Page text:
When I heard that there was a new novel that dealt with the subject of osteogenesis imperfecta (OI), I was intrigued. This is the brittle bone condition that I have, and it's quite rare, so I was excited to see it represented in a book by a very popular author.
Here I'll pause to say that I'd never read any of Jodi Picoult's books before. All I knew about her was that she writes what I perceived to be sappy family dramas--not at all the type of thing I normally read. But I set aside my pre-conceived notions to read this because of the subject matter.
When I started the book, I was thrilled with it. Picoult (or someone on her staff) clearly had done a lot of research on OI, and I was impressed with how realistically she portrayed the psychological and physical aspects of the condition. (At times it was a bit too realistic--I did have a few PTSD-type moments while reading her graphic descriptions of fractures and emergency room scenes.)
The story in Handle With Care centers on a little girl named Willow who has Type III OI (a much more severe form than what I have). She's precocious and pretty tough despite being so physically fragile. I definitely recognized my childhood self in her. Other characters include Willow's parents and sister, her mother's obstetrician, and the lawyer the family hires for a controversial lawsuit. The novel raises important questions about disability and who gets to decide which lives are worth living or not. It all continued to seem very promising. However, after a while, I had a major problem with the way the story was being told.
[Stop reading here if you don't want to know any more specifics about the novel or how it ends. If you do read the book, please come back later and read the rest of this post and let me know what you think.]
Picoult writes the book from multiple points of view, alternating chapters told by Willow's mother, father, sister, doctor, and lawyer. Did you notice anyone missing there? Yup--Willow does not get to tell her own story or make her own voice heard. This pissed me off to no end. It absolutely reinforces one of the most frustrating things I experienced as a kid with a disability--being talked about like you're not there, as if you're a baby or an inanimate object with no opinions of your own. (Never mind the fact that Picoult did an absolutely dreadful job creating individual voices for these disparate characters.) The story kept taking more and more ludicrous turns (the lawyer's birth mother for whom she's been searching just happens to end up on the jury? Puh-lease!) and the characters became less and less likeable, but I kept on reading.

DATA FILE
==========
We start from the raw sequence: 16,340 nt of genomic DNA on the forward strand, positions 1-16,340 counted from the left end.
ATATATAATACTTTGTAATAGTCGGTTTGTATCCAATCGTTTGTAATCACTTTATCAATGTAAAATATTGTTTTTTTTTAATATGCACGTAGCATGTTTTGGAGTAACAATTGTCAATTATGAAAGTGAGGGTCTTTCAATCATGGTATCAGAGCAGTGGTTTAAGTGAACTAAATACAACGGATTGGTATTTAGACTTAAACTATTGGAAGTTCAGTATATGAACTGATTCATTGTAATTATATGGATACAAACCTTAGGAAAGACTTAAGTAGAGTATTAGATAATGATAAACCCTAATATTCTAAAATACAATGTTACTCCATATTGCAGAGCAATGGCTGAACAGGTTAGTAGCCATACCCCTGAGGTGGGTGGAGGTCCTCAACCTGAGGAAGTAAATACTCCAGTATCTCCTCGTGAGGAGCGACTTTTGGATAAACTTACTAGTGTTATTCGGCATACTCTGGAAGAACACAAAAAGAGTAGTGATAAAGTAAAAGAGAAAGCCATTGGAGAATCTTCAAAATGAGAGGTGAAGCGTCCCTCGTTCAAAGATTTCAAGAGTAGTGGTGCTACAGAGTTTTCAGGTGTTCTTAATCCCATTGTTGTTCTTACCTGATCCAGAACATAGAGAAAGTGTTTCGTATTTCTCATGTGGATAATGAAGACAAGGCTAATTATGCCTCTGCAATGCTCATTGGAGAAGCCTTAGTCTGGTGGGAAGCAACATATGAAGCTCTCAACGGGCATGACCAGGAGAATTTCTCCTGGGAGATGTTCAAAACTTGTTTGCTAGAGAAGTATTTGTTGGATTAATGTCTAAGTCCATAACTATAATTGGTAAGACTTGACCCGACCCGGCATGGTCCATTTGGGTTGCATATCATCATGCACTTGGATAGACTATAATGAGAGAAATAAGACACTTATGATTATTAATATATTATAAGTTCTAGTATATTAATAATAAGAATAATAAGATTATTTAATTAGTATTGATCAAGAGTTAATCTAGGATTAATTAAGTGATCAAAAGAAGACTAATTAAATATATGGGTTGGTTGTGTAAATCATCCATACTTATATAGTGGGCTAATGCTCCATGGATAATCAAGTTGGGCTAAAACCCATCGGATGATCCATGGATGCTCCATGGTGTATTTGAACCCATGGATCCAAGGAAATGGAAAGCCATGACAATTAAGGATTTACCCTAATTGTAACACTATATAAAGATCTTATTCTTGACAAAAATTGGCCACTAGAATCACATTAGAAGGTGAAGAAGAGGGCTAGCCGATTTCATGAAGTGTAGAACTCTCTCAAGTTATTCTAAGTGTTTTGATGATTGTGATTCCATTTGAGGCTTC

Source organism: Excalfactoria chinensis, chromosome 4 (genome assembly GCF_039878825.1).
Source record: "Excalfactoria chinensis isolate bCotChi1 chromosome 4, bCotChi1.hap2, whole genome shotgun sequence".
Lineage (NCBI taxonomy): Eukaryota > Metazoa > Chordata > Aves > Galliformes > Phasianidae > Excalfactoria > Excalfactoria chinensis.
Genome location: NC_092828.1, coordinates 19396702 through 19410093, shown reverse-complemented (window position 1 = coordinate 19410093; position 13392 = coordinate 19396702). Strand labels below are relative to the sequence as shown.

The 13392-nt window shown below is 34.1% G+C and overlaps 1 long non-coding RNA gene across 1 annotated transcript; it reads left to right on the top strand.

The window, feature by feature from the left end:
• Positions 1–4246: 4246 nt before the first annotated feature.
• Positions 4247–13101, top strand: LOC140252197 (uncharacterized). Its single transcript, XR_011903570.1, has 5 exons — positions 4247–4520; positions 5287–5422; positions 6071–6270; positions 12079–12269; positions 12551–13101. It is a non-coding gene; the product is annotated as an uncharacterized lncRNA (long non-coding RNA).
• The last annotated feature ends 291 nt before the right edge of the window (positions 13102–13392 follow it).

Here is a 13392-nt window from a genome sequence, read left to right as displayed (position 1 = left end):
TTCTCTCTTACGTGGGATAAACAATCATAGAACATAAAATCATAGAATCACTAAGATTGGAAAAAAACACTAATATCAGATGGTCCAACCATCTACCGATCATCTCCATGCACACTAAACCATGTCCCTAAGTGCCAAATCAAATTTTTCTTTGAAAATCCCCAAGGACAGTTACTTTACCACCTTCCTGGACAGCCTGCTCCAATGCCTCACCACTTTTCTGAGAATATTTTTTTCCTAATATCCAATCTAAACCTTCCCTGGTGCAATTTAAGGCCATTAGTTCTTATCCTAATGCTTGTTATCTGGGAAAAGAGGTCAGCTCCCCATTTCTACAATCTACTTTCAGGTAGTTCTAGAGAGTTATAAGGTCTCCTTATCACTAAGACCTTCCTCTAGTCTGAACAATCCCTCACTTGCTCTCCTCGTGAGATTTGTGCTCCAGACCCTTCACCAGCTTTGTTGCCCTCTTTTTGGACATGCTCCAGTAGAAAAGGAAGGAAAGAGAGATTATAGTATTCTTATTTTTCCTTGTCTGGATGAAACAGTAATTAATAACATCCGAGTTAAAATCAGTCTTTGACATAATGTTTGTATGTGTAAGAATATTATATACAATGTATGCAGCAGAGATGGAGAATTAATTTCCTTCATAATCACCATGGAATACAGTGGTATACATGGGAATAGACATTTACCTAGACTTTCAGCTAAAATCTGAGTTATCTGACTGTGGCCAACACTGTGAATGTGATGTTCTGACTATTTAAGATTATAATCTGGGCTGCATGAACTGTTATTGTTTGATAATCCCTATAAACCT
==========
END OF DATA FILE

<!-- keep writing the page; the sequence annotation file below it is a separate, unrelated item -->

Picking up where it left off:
But then I got to the end. Ladies and gentleman, I don't endorse this type of behavior, but when I reached the end of this novel, I physically threw the book (library property--gasp!) across the room. (It was unharmed.) Because get this: the last chapter is finally narrated by Willow herself and...guess what happens. She DIES. She freakin' dies, in a scene fraught with very cheesy symbolism (the only kind of symbolism Picoult can write, as far as I can tell). Infuriating. Willow was the center of the whole story, but Picoult chose to make it be about the rest of the characters and how Willow's OI had affected them. And then, of course, we can't have a character with a disability go on to live an interesting, productive life--nope, she has to die tragically.
I looked the book up on the internet afterward and saw that it has gotten many bad reviews. But I didn't see any reviews written by anyone with OI, or anyone who mentioned specifically being upset as a reader with a disability, so I felt that I needed to put this perspective out there. The world does not need any more patronizing portrayals of people with disabilities, especially kids with disabilities (don't get me started on the Jerry Lewis telethon). I had hoped that such a popular author as Jodi Picoult could raise awareness of OI (which I'm sure she has), but do it in a way that was not belittling or demeaning to the population she portrays. I was wrong. Maybe if I want a book like that to be available to the public, I will have to write it myself.